Why the NIH Trial to Assess Chelation Therapy (TACT) Should Be Abandoned

Kimball C. Atwood IV, MD; Elizabeth Woeckner, AB, MA; Robert S. Baratz, MD, DDS, PhD; Wallace I. Sampson, MD


Medscape J Med. 2008;10(5):115 

In This Article


The many case series of chelation for cardiovascular disease provide no basis for nullifying the uniformly negative results of the several RCTs. The risks for chelation are more than trivial. The evidence against chelation is more than sufficient to disqualify it from further human trials. Experts in cardiovascular disease and in clinical trials, particularly those who are acquainted with the history and literature of chelation, agree with that assessment.

These points have been misrepresented by the PI, the TACT protocols, the NCCAM Web site, the 2003 TACT consent form, and by trade organizations that stand to gain from the NIH casting their members and practices in a favorable light. The trial appears to exist not because of a real scientific or medical need, but because a powerful congressman successfully manipulated the NIH through its most politically vulnerable appendage, the NCCAM.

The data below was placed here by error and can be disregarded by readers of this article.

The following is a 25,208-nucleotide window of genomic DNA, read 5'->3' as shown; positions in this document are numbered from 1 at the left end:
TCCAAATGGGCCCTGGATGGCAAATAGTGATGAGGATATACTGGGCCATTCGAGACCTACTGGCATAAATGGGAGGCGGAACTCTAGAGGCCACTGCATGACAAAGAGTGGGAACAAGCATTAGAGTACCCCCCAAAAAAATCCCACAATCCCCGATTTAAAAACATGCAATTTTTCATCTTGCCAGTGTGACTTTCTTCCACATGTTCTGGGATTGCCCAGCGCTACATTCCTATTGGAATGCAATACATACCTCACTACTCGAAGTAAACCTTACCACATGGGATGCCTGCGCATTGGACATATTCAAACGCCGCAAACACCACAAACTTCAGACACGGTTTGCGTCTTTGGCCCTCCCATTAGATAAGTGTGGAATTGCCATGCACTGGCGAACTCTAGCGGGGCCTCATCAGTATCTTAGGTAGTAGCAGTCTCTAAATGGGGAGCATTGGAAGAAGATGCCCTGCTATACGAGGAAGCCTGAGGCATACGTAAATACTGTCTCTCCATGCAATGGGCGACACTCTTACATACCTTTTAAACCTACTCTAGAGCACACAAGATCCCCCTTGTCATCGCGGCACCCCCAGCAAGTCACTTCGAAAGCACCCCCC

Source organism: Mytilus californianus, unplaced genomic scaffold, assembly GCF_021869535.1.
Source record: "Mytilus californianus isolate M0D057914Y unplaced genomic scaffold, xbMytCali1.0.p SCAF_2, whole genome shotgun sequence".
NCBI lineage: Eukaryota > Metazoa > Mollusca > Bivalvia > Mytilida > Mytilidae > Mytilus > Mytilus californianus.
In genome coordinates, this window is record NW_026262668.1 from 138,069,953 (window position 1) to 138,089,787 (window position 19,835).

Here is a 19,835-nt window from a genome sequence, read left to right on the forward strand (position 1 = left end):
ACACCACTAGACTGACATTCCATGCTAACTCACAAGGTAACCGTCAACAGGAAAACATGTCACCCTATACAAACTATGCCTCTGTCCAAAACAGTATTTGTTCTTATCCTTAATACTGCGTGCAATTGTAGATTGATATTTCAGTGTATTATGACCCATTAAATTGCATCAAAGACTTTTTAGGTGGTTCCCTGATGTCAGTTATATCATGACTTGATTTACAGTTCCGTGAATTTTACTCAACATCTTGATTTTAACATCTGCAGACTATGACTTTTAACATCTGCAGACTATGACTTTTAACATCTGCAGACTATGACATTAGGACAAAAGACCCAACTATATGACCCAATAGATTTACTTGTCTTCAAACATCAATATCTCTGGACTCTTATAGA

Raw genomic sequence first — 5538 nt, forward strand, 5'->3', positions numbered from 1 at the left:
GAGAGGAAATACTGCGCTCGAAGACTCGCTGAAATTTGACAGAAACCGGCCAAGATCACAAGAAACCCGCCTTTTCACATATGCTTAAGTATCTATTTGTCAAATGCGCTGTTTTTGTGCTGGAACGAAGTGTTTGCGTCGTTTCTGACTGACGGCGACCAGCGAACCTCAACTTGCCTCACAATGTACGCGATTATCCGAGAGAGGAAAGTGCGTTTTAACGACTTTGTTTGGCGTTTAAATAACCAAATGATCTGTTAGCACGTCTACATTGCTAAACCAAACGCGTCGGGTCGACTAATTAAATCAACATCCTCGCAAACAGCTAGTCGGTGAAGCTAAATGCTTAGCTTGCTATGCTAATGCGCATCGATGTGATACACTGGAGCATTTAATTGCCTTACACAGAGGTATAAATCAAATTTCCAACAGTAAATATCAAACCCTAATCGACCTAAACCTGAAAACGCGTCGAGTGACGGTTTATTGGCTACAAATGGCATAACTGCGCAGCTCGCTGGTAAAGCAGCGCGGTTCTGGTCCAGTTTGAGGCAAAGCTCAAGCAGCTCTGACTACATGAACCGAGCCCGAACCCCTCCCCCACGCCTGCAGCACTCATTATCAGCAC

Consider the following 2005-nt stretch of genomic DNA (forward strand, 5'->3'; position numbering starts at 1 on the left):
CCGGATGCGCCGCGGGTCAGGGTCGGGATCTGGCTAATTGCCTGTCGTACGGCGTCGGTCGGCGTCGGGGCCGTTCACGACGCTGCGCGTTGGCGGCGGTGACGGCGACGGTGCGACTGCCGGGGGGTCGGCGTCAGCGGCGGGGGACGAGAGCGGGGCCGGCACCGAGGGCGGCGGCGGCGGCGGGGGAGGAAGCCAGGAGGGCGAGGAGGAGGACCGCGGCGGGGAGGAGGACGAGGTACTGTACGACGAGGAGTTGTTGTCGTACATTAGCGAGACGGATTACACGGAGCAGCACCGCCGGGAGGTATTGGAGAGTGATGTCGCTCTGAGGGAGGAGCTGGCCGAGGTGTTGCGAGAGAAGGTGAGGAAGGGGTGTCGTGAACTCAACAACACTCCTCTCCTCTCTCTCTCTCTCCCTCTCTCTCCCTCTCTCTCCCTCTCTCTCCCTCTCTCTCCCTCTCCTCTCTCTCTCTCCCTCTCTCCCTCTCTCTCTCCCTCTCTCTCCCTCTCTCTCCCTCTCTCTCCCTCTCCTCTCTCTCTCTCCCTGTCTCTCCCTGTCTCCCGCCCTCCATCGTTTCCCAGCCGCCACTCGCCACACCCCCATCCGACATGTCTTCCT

There is little basis for predicting that the TACT will yield a reliable or definitive result, and even less for predicting a favorable effect on clinical practice. Numerous co-investigators are unfit to care for subjects in a human trial or to submit trustworthy information to the NIH.

The TACT is pointless, dangerous, unethical, and a waste of public funds. It should be stopped immediately and permanently, and its origin and nature subjected to an independent, comprehensive inquiry. If the NHLBI has assumed primary responsibility for the grant, we are optimistic that this now may happen.[184]


Comments on Medscape are moderated and should be professional in tone and on topic. You must declare any conflicts of interest related to your comments and responses. Please see our Commenting Guide for further information. We reserve the right to remove posts at our sole discretion.